DNA was extracted from the entire plant root systems using CTAB extraction57,58. The DNA extracts were further cleaned using an E.Z.N.A soil cleanup kit (Omega Biotek, Norcross, Georgia, USA), following the manufacturer's protocol. We used the MO BIO soil extraction kit (MO BIO Laboratories Inc., Carlsbad, California, USA) to extract DNA from 2 ml of homogenized soil slurry following the manufacturer's protocol. Both plant and soil samples were prepared for 454 pyrosequencing by amplifying the V4 16S rRNA region. Plant root DNA extracts contained considerable amounts of eukaryotic DNA, this might cause problems with co-amplification of eukaryotic DNA due to homology between conserved regions of bacterial 16S rRNA and eukaryotic 18S rRNA59. PCR primers were therefore designed to target bacterial 16S rRNA sequences as broad as possible, but still avoid complete homology to eukaryotic 18S rRNA sequences. Conserved regions of the bacterial 16S rRNA gene were identified by aligning diverse bacterial sequences (see Table S2 for accession numbers). Potential homology to the eukaryotic 18S rRNA gene sequences were identified by manual inspection of an alignment of diverse eukaryotic sequences (Table S2). For further optimization of primer sequences to improve coverage, we used the Probematch tool of Ribosomal Database Project together with sequence alignments including numerous rRNA gene sequences for relevant bacterial taxa. A semi-nested PCR protocol was applied, with different forward, but the same reverse primer, in the two PCR reactions. The primers 329F (5′-ACKGBCCARACWCCTACG-3′) and 802R (5′-TACCRGGGTATCTAAKCCYGT-3′) were used for the external PCR. For the internal PCR cycles, fusion primers were constructed by adding 24 different 10 bp unique tags (Roche technical bulletin 005-2009) and 454 pyrosequencing adaptors A and B to the 16S target sequences 518F (5′-CAGCAGCCGCGGTAAKAC-3′) and 802R, respectively. Final concentrations in the PCR were 0.16 mM dNTP mix, 0.2 μM of each primer and 0.4 units Finnzymes Hotstart II Phusion polymerase (Vantaa, Finland). The amplification program for both steps of the nested PCR was as follows: 30 s at 98°C, followed by 30 cycles of 10 s at 98°C, 20 s at 55°C and 20 s at 72°C, with a final extension step at 72°C for 7 min before storage at 4°C. PCR products were cleaned with Wizard® SV Gel and PCR Clean-Up System (Promega, Madison, Wisconsin, USA), quantified using a Sequalprep™ Normalization kit (Invitrogen, Paisley, United Kingdom) and pooled into 16 equimolar amplicon libraries. 454 Titanium sequencing of the tagged amplicons was performed at the Norwegian Sequencing Centre at the University of Oslo using 8/16 lanes. One non-template control from the DNA extraction step was included inn all steps and finally run together with the other samples in the 454 run. The raw data have been accessioned in the NCBI short read archive, accession no. SRP029429.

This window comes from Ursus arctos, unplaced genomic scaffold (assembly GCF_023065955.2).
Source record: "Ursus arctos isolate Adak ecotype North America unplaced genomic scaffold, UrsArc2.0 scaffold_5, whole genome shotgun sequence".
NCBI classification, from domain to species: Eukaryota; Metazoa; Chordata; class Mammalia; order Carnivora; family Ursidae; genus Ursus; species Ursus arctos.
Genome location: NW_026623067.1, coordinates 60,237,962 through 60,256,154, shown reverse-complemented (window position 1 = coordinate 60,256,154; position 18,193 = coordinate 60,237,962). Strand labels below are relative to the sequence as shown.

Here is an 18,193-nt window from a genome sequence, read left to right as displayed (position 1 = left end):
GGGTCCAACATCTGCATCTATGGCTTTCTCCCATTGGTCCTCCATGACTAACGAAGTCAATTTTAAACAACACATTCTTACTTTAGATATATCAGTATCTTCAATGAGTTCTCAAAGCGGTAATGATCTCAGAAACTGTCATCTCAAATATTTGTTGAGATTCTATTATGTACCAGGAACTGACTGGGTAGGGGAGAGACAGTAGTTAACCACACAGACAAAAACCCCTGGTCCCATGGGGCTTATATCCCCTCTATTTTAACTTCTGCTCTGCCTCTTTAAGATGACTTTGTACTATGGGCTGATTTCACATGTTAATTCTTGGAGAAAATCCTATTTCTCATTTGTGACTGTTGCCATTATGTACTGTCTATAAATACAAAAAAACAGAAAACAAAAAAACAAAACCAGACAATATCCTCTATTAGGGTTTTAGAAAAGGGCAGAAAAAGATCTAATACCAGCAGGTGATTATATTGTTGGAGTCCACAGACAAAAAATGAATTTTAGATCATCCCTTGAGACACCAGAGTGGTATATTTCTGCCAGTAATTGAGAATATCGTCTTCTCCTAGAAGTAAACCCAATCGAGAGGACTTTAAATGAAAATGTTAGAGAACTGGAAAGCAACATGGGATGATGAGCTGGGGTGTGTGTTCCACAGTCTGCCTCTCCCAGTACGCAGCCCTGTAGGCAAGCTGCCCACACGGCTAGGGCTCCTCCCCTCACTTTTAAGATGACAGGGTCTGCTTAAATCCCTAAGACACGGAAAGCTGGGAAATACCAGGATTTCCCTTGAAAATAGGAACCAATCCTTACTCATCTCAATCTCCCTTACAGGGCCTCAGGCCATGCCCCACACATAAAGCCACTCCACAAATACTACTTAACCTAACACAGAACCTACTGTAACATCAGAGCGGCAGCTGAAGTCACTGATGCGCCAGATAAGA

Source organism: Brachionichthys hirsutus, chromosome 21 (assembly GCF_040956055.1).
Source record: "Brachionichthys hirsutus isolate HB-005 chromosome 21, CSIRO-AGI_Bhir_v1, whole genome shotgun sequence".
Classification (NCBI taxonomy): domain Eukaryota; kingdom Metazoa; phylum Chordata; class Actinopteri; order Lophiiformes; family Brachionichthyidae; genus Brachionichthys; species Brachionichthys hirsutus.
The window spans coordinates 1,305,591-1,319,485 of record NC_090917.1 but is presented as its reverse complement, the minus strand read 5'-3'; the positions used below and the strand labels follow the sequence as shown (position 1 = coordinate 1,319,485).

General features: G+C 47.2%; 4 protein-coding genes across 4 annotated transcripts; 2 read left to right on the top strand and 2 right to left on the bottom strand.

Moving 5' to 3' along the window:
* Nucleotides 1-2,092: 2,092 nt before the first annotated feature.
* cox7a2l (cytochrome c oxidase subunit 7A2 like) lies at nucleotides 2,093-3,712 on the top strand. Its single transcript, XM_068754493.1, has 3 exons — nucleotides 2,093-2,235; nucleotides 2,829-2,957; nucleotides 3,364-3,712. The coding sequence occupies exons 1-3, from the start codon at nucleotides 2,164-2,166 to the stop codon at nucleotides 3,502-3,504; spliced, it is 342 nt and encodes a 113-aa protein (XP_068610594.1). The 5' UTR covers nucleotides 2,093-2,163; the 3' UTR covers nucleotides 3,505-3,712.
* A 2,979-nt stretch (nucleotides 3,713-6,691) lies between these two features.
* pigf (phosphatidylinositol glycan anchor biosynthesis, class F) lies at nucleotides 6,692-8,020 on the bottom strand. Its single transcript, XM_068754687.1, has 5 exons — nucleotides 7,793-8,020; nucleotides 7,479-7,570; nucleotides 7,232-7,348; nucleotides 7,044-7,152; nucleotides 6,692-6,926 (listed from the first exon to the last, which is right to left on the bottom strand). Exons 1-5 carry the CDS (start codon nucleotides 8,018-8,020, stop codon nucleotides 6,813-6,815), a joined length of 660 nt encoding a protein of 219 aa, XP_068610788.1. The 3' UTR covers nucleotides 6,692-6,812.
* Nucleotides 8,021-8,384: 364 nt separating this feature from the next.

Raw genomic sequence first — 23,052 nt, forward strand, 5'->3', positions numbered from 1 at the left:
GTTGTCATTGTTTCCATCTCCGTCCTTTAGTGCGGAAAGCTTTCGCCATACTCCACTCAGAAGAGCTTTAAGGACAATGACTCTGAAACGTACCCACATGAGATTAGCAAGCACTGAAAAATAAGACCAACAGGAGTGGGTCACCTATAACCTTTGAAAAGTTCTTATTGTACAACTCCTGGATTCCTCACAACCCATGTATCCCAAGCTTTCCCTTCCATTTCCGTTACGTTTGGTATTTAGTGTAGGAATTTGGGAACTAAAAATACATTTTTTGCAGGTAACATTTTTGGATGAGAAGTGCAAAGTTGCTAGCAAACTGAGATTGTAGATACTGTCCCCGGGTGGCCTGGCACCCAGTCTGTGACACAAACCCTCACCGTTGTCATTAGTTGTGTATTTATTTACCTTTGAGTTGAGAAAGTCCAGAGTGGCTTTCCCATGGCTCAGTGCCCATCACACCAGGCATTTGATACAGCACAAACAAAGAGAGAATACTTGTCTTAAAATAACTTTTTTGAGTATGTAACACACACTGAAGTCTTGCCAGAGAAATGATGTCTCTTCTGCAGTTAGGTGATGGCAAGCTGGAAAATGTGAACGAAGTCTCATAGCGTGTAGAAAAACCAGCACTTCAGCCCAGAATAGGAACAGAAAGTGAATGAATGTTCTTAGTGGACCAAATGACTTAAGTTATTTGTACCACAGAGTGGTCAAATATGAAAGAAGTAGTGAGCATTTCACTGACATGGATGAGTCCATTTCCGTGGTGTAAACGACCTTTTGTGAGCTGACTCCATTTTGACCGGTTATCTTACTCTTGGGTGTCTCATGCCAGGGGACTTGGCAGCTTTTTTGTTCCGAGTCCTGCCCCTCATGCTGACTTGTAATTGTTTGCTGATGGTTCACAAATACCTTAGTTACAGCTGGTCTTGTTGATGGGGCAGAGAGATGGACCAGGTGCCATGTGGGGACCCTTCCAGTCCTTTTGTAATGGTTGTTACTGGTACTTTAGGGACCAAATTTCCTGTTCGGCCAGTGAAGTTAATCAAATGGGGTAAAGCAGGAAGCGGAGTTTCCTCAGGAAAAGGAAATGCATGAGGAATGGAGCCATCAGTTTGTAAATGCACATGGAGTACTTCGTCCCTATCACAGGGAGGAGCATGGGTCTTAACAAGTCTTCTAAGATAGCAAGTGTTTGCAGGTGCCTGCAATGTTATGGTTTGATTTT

A total of 246,306 16S rRNA sequence reads were filtered, denoised and processed using QIIME v. 1.5.060 on the Abel cluster at the University of Oslo. Tagging the reads in both ends enabled us to check for tag-switching, which may lead to false positives in HTS amplicon datasets61. Tag-switching was checked using a Python script available upon request. Reads with length < 200 bp and > 550 bp, average phred quality score of < 25, or mismatches in the tags, were discarded. Sequences with homopolymers exceeding 6 bp, more than one ambiguous base call and more than one mismatch in the forward primer sequence were removed from the data set. In addition, a 50 bp sliding window was used to identify regions of low sequence quality, and sequences were truncated at the end of the last good-quality window (that is, a window phred > 25). Truncated sequences that still met the minimum length requirement were retained in the data set.